It is impossible to try and condense a character, a life and a soul into so short a piece. It hurts to do so and it feels wrong. But there is comfort in the fact that so Lottie Fullerton touched so many of our lives, that so many do not need me to tell them about her.
For Lottie was not someone you had to know, to know. She was not one of those tricky people you had to coax out of her shell to try and understand. She was not guarded or cold. She was the exact opposite. She was a friend to everyone at college. She had time for everyone. There is no one in Jesus who does not love and respect her. There is no one in Oxford’s sports world that does not smile when they think of her. There are no medics in our year who do not sing her praises.
There is a cruelty to this terrible accident that has left so many of us numb. Lottie and I met at the age of four, and swiftly became extremely close. As a young girl, she had more personality than the rest of our primary school class put together. Cheeky, intelligent, and absolutely hilarious, she had the kind of character you couldn’t resist.
My overriding memory of our time together is laughter. The kind of laughter that leaves you winded with your stomach aching. Delicious laughter that leaves you exhausted and in need of a lie down. Every memory contains this kind of joy. Her cheeky Cheshire cat grin, that spread from her eyes, and bubbled up as a torrent of laughter.
Of those fortnightly sleepovers with hot chocolate – marshmallows on top for you, marshmallow-free for me – the dance mat, and Top of the Pops. Of watching and re-watching the Harry Potter films, always fighting over which one because I loved no.4 because of Robert Pattinson and you thought it was boring. Of our joint birthday parties – Pick Your Own fruit and taking the whole class to Thorpe Park. Of your terrible terrible singing. Of playing with your gerbils Tom and Jerry – Lottie I really hated the way they used to poo on me, and you thought it was hilarious. Of dance routines on your trampoline in Dorset, and sailing lessons that I was useless at and you helping me learn my starboard from my port.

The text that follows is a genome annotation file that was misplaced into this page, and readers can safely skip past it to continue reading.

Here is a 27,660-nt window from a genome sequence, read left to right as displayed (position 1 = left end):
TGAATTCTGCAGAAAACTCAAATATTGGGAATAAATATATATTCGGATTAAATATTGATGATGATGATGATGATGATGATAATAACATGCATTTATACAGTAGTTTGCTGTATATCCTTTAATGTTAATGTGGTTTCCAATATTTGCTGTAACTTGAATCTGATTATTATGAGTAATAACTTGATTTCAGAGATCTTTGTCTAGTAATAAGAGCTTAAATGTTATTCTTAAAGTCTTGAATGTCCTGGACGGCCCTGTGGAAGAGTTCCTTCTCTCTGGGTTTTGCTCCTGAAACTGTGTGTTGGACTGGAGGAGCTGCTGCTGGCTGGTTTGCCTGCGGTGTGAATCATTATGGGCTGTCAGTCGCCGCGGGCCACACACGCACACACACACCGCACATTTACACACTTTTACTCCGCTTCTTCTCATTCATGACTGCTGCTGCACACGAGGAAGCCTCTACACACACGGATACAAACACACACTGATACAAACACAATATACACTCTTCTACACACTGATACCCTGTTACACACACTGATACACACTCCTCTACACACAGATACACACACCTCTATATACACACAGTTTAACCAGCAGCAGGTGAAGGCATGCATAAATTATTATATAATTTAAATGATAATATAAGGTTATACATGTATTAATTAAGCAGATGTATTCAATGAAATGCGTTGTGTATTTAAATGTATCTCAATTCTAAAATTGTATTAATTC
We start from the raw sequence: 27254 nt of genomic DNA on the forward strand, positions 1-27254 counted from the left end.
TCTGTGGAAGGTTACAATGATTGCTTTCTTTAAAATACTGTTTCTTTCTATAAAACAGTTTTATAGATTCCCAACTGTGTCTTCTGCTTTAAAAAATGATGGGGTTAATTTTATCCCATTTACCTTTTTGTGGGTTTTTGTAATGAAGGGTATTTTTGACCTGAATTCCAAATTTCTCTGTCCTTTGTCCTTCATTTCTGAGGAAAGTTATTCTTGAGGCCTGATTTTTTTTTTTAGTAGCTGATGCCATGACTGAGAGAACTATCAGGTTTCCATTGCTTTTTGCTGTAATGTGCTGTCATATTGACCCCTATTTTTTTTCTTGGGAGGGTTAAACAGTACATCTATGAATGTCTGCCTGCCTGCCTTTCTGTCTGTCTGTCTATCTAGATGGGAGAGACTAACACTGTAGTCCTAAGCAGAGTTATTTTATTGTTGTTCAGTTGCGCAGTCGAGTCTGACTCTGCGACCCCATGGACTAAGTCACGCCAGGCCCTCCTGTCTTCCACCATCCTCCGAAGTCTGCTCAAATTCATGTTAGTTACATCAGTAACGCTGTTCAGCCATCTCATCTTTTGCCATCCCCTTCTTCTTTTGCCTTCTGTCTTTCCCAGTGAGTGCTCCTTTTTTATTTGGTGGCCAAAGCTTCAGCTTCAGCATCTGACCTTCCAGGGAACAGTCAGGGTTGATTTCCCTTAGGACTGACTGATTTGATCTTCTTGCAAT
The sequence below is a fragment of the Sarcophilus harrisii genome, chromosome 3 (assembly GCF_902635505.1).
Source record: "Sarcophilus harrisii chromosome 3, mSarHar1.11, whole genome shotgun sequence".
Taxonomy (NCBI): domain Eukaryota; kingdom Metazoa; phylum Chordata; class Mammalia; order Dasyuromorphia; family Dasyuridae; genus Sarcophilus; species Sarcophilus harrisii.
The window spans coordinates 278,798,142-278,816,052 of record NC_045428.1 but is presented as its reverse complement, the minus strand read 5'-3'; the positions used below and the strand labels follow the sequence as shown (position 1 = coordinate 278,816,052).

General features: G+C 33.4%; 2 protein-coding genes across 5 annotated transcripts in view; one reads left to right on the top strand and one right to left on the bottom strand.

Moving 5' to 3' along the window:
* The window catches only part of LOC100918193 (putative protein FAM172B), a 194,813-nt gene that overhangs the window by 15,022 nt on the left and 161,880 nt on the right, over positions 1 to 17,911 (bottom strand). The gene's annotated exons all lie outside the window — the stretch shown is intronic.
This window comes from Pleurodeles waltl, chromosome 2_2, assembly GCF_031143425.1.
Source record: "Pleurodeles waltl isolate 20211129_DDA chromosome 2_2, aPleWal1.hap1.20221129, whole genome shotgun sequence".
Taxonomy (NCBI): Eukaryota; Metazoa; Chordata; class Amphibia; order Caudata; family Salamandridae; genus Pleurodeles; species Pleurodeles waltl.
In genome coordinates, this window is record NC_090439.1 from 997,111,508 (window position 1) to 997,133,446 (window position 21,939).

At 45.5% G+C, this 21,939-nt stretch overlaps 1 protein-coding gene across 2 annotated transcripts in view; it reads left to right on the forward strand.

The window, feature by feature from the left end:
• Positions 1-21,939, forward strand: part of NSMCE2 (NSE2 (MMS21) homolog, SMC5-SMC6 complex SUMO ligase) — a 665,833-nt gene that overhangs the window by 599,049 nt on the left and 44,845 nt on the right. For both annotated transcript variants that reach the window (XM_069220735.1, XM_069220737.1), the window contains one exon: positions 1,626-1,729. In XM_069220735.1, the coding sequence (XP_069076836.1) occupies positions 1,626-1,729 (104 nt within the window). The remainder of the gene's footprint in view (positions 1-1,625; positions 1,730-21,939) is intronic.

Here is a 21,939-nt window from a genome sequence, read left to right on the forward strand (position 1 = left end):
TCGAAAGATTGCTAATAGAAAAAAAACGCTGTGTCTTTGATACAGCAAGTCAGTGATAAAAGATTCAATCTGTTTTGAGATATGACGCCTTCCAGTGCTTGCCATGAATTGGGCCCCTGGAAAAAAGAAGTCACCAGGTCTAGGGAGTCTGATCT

Of summer camp in the US, that was nothing like Parent Trap, where I hated the midges, the constant singing and praising the Lord and the food, but where you threw yourself into every activity, and made a ton of friends. Of St Lucia, where we got our hair braided during a monsoon and told everyone we were sisters. Of wearing matching flowery Mini Boden tops and telling people they were from Jigsaw (still the coolest shop in Richmond).
Writing this does not feel real. These are the words that are saved for weddings and christenings, for thirtieths and fiftieths. But, darling Lottie, you have been taken away from us and we are left in awe of what you have achieved in such a short time.
It is moments like these where we all turn to different sources of comfort. For some, there is religion, for others friends, family. For me, it is a combination of them all, but most of all I am taking comfort in our memories together. Because there are so many, Lottie, and I never told you how much you mattered. How much I loved those moments with you, and how much staying up till 11pm talking on a Friday night and howling with laughter, predictably being told to be quiet and go to sleep by our mothers, forms such a large part of my early life and my adolescence.